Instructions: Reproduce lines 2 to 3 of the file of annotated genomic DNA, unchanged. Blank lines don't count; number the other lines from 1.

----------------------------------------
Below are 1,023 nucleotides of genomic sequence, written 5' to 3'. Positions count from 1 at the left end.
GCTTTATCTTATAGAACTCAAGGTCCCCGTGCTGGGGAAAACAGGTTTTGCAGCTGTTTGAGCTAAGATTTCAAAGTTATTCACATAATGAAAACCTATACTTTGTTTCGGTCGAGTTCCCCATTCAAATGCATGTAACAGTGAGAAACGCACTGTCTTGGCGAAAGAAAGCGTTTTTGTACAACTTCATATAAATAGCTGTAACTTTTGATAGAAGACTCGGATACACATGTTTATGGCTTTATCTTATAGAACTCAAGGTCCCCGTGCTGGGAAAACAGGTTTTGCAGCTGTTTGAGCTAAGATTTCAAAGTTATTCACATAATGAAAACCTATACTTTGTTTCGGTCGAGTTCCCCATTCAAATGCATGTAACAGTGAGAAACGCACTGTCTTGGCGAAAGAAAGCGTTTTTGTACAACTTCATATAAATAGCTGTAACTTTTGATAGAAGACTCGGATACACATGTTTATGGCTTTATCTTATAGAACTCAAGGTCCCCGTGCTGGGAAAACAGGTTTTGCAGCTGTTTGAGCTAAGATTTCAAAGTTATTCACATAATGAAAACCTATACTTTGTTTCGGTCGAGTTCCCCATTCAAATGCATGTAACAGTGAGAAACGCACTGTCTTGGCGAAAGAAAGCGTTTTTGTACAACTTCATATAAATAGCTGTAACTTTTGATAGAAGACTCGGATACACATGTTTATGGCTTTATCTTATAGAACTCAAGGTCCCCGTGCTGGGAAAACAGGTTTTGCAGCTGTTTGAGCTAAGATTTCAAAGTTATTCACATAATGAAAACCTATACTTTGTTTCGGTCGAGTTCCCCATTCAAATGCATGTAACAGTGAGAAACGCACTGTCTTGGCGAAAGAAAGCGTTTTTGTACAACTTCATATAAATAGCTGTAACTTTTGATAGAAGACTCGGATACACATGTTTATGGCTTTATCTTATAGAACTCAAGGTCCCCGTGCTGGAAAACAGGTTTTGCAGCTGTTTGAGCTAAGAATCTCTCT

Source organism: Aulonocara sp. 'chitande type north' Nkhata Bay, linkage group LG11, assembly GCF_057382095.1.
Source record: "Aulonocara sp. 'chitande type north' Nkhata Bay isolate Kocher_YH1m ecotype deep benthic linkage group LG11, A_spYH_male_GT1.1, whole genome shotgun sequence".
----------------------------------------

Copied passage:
GCTTTATCTTATAGAACTCAAGGTCCCCGTGCTGGGGAAAACAGGTTTTGCAGCTGTTTGAGCTAAGATTTCAAAGTTATTCACATAATGAAAACCTATACTTTGTTTCGGTCGAGTTCCCCATTCAAATGCATGTAACAGTGAGAAACGCACTGTCTTGGCGAAAGAAAGCGTTTTTGTACAACTTCATATAAATAGCTGTAACTTTTGATAGAAGACTCGGATACACATGTTTATGGCTTTATCTTATAGAACTCAAGGTCCCCGTGCTGGGAAAACAGGTTTTGCAGCTGTTTGAGCTAAGATTTCAAAGTTATTCACATAATGAAAACCTATACTTTGTTTCGGTCGAGTTCCCCATTCAAATGCATGTAACAGTGAGAAACGCACTGTCTTGGCGAAAGAAAGCGTTTTTGTACAACTTCATATAAATAGCTGTAACTTTTGATAGAAGACTCGGATACACATGTTTATGGCTTTATCTTATAGAACTCAAGGTCCCCGTGCTGGGAAAACAGGTTTTGCAGCTGTTTGAGCTAAGATTTCAAAGTTATTCACATAATGAAAACCTATACTTTGTTTCGGTCGAGTTCCCCATTCAAATGCATGTAACAGTGAGAAACGCACTGTCTTGGCGAAAGAAAGCGTTTTTGTACAACTTCATATAAATAGCTGTAACTTTTGATAGAAGACTCGGATACACATGTTTATGGCTTTATCTTATAGAACTCAAGGTCCCCGTGCTGGGAAAACAGGTTTTGCAGCTGTTTGAGCTAAGATTTCAAAGTTATTCACATAATGAAAACCTATACTTTGTTTCGGTCGAGTTCCCCATTCAAATGCATGTAACAGTGAGAAACGCACTGTCTTGGCGAAAGAAAGCGTTTTTGTACAACTTCATATAAATAGCTGTAACTTTTGATAGAAGACTCGGATACACATGTTTATGGCTTTATCTTATAGAACTCAAGGTCCCCGTGCTGGAAAACAGGTTTTGCAGCTGTTTGAGCTAAGAATCTCTCT

Source organism: Aulonocara sp. 'chitande type north' Nkhata Bay, linkage group LG11, assembly GCF_057382095.1.